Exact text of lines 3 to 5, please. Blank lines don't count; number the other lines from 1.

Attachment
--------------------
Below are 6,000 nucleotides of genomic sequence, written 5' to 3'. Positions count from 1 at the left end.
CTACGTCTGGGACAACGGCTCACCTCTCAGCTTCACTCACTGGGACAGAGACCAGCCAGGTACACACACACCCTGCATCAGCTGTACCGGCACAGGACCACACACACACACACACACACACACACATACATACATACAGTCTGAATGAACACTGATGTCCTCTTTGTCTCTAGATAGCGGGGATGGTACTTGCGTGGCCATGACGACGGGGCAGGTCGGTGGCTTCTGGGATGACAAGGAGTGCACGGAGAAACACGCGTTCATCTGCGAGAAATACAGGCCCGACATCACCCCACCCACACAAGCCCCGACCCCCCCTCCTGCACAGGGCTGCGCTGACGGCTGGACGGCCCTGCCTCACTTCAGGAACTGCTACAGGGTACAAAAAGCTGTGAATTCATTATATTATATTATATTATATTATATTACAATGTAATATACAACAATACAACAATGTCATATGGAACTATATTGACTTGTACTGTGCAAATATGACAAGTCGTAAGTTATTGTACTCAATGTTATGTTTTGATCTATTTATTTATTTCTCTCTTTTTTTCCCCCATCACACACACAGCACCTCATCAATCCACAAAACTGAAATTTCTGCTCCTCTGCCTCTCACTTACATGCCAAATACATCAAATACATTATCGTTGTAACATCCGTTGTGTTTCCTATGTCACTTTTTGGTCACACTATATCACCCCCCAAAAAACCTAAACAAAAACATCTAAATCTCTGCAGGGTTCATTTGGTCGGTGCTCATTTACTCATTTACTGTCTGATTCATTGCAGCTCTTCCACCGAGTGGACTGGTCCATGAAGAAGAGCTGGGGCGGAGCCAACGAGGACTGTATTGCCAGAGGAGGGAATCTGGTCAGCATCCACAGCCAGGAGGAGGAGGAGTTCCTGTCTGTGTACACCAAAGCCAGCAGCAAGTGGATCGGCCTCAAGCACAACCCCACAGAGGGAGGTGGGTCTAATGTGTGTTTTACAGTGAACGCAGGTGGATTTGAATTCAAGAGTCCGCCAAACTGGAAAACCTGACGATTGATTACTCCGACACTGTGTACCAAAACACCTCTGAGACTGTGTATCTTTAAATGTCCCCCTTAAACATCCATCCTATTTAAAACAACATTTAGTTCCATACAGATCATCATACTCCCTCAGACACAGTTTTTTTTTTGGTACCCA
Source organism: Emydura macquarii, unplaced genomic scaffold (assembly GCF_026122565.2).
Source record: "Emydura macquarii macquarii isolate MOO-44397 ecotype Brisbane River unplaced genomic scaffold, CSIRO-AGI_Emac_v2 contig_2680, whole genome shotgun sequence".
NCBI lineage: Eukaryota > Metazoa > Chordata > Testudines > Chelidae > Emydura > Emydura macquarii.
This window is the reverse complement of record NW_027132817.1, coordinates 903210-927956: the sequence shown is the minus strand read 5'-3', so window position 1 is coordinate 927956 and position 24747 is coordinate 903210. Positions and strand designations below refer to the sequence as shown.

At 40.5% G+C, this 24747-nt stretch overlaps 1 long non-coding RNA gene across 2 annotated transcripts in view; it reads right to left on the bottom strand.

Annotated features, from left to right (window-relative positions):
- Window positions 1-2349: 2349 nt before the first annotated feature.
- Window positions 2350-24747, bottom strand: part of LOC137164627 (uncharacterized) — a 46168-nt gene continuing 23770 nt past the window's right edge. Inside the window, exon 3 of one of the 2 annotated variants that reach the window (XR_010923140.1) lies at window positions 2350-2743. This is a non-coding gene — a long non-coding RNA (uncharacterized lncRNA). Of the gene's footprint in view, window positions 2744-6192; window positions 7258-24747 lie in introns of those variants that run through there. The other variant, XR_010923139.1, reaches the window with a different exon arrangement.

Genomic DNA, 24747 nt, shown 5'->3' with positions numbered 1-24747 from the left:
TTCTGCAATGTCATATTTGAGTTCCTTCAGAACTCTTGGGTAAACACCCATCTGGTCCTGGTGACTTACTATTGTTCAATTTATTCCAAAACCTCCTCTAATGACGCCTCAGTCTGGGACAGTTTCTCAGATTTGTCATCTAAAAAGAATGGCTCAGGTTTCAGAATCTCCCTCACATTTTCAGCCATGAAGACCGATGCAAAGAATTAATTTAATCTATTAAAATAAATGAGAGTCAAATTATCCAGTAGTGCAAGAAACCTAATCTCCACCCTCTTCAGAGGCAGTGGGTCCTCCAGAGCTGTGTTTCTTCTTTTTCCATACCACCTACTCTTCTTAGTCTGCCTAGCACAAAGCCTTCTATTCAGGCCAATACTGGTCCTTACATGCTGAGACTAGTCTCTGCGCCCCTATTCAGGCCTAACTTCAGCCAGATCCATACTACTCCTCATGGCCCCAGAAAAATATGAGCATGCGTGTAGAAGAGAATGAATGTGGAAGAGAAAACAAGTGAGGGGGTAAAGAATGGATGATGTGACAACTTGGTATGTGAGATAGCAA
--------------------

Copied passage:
Source organism: Emydura macquarii, unplaced genomic scaffold (assembly GCF_026122565.2).
Source record: "Emydura macquarii macquarii isolate MOO-44397 ecotype Brisbane River unplaced genomic scaffold, CSIRO-AGI_Emac_v2 contig_2680, whole genome shotgun sequence".
NCBI lineage: Eukaryota > Metazoa > Chordata > Testudines > Chelidae > Emydura > Emydura macquarii.